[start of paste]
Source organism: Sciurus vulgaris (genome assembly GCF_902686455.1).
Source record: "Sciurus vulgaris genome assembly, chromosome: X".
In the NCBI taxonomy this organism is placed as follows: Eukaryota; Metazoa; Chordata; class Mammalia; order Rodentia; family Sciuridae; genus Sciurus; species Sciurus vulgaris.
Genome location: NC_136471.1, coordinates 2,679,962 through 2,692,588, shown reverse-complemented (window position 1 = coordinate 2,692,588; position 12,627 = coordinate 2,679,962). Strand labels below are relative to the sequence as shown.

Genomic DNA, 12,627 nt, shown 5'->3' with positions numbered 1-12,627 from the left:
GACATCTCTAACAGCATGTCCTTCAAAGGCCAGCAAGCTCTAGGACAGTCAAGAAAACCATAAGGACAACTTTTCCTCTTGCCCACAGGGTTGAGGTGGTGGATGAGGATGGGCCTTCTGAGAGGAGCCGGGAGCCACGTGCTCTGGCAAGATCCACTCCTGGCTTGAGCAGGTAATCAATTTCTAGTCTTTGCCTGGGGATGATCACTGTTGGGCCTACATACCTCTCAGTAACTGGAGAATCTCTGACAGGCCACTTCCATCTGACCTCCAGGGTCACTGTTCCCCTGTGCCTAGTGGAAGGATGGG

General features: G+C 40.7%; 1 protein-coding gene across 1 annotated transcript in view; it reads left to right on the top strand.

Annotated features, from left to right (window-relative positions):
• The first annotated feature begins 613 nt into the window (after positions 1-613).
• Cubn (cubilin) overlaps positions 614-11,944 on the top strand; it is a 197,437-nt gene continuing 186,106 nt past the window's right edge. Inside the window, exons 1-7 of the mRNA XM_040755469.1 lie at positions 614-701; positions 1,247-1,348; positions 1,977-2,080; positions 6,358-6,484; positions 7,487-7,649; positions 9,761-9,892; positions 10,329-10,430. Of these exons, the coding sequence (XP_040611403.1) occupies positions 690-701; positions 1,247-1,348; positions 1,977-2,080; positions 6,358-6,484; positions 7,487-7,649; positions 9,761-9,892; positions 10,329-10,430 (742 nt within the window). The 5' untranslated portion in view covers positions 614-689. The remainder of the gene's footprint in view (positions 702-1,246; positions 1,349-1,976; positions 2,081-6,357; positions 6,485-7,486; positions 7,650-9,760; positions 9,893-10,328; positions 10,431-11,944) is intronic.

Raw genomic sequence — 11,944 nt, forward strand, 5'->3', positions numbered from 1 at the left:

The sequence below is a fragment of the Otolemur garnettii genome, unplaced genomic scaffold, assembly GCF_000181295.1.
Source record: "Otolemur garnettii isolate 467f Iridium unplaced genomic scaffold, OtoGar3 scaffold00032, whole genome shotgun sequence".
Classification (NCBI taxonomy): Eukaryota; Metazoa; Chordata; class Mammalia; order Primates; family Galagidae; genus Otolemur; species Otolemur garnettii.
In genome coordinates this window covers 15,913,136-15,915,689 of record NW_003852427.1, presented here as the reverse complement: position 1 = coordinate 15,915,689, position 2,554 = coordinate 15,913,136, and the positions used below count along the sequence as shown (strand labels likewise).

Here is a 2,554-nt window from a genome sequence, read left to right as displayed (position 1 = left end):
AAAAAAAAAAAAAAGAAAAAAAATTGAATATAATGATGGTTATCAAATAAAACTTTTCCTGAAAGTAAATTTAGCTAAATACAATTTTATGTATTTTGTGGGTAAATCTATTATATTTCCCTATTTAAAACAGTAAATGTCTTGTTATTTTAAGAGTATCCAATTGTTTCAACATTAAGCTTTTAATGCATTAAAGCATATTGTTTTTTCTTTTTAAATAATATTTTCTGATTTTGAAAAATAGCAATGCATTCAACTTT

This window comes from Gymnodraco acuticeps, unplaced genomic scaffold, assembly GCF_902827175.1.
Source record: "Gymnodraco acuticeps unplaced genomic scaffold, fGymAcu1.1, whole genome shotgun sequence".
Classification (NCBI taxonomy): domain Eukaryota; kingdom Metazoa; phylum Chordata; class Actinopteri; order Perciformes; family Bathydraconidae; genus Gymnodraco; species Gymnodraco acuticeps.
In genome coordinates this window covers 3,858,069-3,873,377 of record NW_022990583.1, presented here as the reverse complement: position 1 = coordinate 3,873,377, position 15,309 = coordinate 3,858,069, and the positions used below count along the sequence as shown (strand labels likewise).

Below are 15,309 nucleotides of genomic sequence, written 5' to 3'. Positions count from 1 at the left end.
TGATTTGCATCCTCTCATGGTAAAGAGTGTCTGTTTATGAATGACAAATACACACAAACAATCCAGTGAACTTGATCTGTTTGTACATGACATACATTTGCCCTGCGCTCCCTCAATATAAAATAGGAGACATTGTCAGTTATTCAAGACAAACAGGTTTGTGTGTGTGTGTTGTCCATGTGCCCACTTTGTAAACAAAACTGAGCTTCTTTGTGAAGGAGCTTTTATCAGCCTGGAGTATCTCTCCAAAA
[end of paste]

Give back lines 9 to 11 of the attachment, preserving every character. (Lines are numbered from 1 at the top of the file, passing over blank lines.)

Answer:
• The first annotated feature begins 613 nt into the window (after positions 1-613).
• Cubn (cubilin) overlaps positions 614-11,944 on the top strand; it is a 197,437-nt gene continuing 186,106 nt past the window's right edge. Inside the window, exons 1-7 of the mRNA XM_040755469.1 lie at positions 614-701; positions 1,247-1,348; positions 1,977-2,080; positions 6,358-6,484; positions 7,487-7,649; positions 9,761-9,892; positions 10,329-10,430. Of these exons, the coding sequence (XP_040611403.1) occupies positions 690-701; positions 1,247-1,348; positions 1,977-2,080; positions 6,358-6,484; positions 7,487-7,649; positions 9,761-9,892; positions 10,329-10,430 (742 nt within the window). The 5' untranslated portion in view covers positions 614-689. The remainder of the gene's footprint in view (positions 702-1,246; positions 1,349-1,976; positions 2,081-6,357; positions 6,485-7,486; positions 7,650-9,760; positions 9,893-10,328; positions 10,431-11,944) is intronic.

Raw genomic sequence — 11,944 nt, forward strand, 5'->3', positions numbered from 1 at the left: